Social Science for the Salish Sea

Puget Sound Partnership
Feb 4 · 4 min read

An action-oriented research agenda to inform ecosystem recovery

Authors: The Social Science for the Salish Sea (S4) Planning Team

Leah Kintner, Ecosystem Recovery Manager, Puget Sound Partnership

Sara Breslow, Social Science Lead, University of Washington EarthLab

Stacia Dreyer, Adjunct Faculty, Arizona State University

Heather Cole, Puget Sound Community Relations Manager, The Nature Conservancy

From snow caps to white caps, the Salish Sea includes the transboundary waters shared by Washington State’s Puget Sound and British Columbia’s Georgia Basin. It is a sea we share with each other and with all local life. It is ours to enjoy and also ours to protect and preserve.

Photo of snow geese flying with Mt. Baker in the background
Photo of snow geese flying with Mt. Baker in the background
Snow geese over Mt. Baker, photo credit: Leah Kintner

To understand the environmental condition of the Salish Sea, we must undoubtedly understand its biological and physical processes. We must also understand us, the people, who both negatively and positively affect the ecosystem that sustains us. Better understanding the diverse perspectives and values will facilitate a more effective and equitable approach to recovering and protecting the Salish Sea.

Venn diagram showing a social circle overlapping an ecologicial circle. The overlap is labelled “environmental problems”.
Venn diagram showing a social circle overlapping an ecologicial circle. The overlap is labelled “environmental problems”.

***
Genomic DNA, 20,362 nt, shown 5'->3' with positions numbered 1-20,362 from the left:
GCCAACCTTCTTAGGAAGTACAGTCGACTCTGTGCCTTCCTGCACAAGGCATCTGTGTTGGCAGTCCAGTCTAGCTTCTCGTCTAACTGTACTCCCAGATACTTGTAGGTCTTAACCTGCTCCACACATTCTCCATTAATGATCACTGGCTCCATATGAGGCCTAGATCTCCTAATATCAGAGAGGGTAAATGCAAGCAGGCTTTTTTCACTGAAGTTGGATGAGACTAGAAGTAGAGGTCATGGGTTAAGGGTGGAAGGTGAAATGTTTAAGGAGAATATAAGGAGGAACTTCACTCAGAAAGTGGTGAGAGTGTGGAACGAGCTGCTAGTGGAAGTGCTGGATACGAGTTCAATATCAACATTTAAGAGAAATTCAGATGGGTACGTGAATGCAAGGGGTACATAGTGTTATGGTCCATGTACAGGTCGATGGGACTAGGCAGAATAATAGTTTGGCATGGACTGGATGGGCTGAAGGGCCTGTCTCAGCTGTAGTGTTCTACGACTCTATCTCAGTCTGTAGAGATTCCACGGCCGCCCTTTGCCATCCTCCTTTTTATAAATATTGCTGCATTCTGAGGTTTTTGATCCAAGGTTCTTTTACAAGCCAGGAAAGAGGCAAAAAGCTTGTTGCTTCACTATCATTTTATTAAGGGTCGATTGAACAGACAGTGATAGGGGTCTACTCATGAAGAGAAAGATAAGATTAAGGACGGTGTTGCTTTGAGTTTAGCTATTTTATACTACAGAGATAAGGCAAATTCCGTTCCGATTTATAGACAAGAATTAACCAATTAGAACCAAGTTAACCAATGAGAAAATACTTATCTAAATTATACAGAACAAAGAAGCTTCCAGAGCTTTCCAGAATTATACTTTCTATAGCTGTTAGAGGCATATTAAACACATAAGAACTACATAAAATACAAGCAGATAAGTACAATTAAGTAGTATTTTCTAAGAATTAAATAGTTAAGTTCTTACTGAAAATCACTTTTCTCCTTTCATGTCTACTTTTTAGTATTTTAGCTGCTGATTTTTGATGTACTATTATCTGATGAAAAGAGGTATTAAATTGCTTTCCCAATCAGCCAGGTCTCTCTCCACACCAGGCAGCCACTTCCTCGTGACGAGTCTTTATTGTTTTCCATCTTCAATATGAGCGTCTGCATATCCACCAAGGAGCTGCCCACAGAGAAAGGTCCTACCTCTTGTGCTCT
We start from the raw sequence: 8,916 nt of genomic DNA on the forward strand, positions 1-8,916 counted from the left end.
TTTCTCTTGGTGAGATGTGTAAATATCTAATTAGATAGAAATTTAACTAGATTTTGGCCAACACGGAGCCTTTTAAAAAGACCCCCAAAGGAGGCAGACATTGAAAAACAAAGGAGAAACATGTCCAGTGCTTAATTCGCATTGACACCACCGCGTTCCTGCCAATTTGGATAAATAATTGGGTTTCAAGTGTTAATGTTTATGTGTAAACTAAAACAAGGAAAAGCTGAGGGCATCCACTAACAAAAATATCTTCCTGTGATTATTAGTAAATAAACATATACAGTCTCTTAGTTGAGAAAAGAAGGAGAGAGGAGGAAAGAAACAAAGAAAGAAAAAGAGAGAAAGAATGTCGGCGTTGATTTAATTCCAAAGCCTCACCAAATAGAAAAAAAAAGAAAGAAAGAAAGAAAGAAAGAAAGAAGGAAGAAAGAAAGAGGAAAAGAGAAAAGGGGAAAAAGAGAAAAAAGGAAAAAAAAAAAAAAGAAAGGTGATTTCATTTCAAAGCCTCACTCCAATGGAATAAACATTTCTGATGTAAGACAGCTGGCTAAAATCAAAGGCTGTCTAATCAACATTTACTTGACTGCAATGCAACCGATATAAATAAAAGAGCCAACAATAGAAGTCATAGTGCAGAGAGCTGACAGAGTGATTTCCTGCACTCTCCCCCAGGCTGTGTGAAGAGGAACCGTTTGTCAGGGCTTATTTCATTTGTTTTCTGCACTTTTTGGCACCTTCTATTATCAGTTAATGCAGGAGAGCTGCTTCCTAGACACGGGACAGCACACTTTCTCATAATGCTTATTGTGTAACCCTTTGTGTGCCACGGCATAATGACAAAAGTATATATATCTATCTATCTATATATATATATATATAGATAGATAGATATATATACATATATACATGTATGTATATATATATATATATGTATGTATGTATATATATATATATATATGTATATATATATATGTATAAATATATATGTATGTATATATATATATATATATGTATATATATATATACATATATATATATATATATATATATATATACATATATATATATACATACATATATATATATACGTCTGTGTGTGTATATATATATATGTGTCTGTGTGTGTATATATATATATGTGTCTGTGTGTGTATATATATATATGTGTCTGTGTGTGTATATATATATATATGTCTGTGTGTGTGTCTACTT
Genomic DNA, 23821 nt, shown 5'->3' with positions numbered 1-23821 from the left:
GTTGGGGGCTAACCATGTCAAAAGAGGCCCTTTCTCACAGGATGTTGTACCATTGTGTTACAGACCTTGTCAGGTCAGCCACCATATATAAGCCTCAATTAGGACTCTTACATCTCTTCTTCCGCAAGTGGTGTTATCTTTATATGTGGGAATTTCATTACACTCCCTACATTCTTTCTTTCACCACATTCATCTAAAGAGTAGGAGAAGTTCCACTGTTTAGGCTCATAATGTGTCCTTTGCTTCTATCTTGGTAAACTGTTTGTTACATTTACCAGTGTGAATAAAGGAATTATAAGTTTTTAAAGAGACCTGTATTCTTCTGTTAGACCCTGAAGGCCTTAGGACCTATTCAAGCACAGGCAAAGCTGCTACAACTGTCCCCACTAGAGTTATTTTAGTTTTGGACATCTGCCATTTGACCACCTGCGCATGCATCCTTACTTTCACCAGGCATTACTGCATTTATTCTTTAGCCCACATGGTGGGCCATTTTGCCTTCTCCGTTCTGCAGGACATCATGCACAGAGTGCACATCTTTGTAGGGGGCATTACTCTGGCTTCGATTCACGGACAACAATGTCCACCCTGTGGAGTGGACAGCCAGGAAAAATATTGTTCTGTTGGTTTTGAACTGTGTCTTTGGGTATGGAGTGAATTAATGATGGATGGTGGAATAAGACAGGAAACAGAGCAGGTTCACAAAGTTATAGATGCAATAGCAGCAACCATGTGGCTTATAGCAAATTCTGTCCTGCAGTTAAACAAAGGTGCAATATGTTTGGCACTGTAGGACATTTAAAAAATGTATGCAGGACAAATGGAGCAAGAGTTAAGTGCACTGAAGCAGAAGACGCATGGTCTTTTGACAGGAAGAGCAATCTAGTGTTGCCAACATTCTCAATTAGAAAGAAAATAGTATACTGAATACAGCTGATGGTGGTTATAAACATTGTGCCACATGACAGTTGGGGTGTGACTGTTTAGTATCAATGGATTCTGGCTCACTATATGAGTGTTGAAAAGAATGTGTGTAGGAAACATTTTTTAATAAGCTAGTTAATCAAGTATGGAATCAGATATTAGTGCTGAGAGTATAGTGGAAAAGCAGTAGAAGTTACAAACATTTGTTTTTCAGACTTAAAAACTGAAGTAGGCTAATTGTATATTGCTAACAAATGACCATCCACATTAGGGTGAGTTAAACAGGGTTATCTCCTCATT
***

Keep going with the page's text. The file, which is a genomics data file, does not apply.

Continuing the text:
The S4 project begins with the premise that environmental problems are social problems as much as they are ecological problems. People largely create environmental problems, experience and perceive them as problems, and are the only ones capable of solving them. Therefore, we need to understand how people see these problems at least as well as we understand the ecosystem in order to achieve ecosystem recovery.

There is growing recognition that to solve environmental problems, we need to understand the human dimensions. The Puget Sound Partnership’s (Partnership) need for robust social science to inform regional ecosystem recovery strategies led to a novel partnership with the University of Washington’s EarthLab (formerly Center for Creative Conservation). We convened a dynamic team to develop an action-oriented social science research agenda that serves the pragmatic ecosystem recovery needs of the Salish Sea in a project called Social Science for the Salish Sea, or S4.

The S4 project brought together an interdisciplinary community of researchers, practitioners, and funders to come together to co-create a social science research agenda. Nathan Bennett, social scientist and geographer with the University of British Columbia, noted, “Ecosystems ignore international borders. If we are to effectively manage the Salish Sea, the people who live in this region must also work together.”